If, on the other hand, an ink dot of the same color is to be deposited at one position before in the main scanning direction, then at the next step, S212, a weighting value αM (clr) for mutual adjacency of the color clr in the main scanning direction is added to the counter C(k).

Next, at step S214, it is judged whether or not an ink droplet of the same color, clr, is to be deposited at a mutually adjacent position (i, j−1) which is one position before in the sub-scanning direction with respect to coordinates (i, j) (in other words, whether or not Dot (i, j−1, clr)=1).

If, as a result, no ink droplet of the same color is to be deposited at an adjacent position in the sub-scanning direction, then the procedure skips the next step S216 and advances to step S218. If, on the other hand, an ink droplet of the same color is to be deposited at an adjacent position in the sub-scanning direction, then in the next step, S216, the weighting value αS(clr) for adjacency of the color clr in the sub-scanning direction is added to the counter C(k).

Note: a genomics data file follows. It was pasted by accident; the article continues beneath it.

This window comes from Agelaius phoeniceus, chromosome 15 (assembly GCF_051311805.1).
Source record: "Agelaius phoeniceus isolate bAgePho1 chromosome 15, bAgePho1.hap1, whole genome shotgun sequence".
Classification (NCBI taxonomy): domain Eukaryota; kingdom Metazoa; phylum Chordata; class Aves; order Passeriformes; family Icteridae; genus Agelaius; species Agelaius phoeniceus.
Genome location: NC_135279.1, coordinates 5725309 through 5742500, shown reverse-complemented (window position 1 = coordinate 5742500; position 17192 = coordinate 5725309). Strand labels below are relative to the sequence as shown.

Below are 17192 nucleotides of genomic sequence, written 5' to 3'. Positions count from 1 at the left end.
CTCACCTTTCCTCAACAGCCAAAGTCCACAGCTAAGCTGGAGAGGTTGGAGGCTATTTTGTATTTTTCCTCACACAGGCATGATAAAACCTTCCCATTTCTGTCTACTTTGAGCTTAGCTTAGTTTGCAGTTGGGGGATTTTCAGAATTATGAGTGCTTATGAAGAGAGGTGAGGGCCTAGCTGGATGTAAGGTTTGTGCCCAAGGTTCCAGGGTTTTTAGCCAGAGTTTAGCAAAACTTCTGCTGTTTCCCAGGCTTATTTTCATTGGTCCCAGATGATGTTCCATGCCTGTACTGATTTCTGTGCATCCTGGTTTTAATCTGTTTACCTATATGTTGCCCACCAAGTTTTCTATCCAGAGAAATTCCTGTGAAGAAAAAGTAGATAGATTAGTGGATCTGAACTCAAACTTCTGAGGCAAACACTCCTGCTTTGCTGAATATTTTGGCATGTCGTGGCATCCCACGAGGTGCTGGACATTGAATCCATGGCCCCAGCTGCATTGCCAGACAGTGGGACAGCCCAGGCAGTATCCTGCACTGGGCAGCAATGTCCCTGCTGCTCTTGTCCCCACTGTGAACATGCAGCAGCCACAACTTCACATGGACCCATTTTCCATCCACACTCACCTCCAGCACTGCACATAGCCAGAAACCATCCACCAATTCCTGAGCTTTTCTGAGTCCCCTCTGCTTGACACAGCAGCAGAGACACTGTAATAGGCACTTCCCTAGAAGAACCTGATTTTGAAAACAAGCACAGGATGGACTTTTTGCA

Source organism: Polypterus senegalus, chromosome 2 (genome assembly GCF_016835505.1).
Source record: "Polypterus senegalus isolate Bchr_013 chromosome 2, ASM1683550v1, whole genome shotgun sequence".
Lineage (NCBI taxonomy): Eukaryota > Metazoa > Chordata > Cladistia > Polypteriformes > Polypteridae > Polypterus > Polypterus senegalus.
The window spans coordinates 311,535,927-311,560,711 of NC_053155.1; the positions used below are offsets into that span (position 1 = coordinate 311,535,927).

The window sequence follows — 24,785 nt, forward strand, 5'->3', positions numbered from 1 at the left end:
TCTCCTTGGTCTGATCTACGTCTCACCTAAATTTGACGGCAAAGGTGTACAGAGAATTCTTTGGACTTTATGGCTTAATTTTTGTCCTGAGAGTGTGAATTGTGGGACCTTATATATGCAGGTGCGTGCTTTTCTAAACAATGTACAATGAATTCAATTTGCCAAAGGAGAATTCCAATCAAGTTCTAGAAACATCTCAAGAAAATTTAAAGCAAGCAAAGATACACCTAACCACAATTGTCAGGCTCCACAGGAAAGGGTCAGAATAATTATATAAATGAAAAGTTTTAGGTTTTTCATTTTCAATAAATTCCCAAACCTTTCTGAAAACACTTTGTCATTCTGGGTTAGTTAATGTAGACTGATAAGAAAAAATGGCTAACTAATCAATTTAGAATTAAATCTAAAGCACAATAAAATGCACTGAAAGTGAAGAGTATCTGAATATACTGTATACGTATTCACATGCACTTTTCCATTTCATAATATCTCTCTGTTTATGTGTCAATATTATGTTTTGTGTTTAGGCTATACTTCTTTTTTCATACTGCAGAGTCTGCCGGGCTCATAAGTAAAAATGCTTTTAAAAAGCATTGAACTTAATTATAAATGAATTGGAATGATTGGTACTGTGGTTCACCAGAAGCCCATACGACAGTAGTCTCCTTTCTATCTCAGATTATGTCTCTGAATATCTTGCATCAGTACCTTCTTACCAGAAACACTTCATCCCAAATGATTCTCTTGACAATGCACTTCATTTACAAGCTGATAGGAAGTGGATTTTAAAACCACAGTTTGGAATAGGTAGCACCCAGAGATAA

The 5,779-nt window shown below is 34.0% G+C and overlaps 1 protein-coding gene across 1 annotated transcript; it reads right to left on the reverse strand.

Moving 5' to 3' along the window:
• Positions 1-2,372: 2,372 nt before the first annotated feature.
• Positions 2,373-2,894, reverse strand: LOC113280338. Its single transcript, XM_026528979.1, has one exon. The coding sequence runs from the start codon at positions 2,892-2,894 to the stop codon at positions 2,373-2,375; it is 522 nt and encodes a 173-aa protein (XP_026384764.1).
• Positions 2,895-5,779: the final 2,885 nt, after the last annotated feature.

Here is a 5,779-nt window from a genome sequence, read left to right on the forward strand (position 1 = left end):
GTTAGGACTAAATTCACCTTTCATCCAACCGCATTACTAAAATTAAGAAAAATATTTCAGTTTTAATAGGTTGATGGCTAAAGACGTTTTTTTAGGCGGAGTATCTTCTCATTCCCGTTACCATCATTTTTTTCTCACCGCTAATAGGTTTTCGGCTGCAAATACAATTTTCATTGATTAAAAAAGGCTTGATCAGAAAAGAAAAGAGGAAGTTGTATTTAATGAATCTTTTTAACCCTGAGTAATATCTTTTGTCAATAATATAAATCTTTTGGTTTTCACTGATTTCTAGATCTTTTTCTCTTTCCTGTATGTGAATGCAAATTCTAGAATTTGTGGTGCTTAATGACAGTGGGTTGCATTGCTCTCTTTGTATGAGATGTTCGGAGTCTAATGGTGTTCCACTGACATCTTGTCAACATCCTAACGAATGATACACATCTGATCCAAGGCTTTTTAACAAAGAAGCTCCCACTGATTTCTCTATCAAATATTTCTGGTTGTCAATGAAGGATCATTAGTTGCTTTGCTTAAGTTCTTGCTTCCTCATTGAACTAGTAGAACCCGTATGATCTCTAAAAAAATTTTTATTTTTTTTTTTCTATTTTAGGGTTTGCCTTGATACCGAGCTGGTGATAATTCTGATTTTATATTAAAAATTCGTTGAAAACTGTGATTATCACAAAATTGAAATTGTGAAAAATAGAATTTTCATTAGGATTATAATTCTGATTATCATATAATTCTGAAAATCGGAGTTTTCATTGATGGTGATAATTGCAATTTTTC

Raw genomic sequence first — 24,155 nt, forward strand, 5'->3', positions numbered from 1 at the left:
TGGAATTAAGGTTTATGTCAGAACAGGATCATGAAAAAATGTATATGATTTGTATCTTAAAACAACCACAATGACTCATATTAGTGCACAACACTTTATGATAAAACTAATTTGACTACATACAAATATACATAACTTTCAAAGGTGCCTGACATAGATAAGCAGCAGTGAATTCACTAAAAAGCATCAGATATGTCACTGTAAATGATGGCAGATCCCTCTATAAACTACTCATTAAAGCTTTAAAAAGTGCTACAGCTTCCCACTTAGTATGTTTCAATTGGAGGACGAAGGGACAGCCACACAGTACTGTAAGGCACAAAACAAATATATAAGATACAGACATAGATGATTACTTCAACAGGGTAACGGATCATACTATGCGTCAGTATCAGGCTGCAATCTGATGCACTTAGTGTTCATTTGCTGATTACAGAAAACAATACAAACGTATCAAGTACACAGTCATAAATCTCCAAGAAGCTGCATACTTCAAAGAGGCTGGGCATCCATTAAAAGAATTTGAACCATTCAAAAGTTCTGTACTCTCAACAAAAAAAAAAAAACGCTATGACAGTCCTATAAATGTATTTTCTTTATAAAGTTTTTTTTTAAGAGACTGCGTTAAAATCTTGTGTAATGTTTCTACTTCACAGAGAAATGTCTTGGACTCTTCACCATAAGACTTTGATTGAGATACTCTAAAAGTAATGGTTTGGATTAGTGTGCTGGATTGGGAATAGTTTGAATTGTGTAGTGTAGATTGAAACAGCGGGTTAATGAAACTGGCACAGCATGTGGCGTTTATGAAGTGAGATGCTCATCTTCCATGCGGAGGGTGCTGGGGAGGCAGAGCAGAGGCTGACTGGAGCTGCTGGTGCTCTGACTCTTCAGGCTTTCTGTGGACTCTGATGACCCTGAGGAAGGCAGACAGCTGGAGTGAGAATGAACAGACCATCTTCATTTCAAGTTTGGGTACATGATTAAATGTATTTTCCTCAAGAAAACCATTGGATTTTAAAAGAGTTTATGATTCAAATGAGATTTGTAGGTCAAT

At the next step, S218, the index clr indicating the ink color is incremented by 1 and the procedure transfers to processing for the next color. The subsequent processing is similar to that of the first embodiment described above, and therefore, detailed description thereof is omitted here.

In step S210 and step S214, if the coordinate i−1 or j−1 is equal to −1, then this means that the position is outside the coordinates of that block, and therefore, the corresponding pixel is the final (end) pixel of the block previous to this block k.

Furthermore, in respect of the weighting values αS(clr) and αM(clr), there are the three cases indicated in (1) to (3) below, depending on the degree of image deterioration due to deposition interference.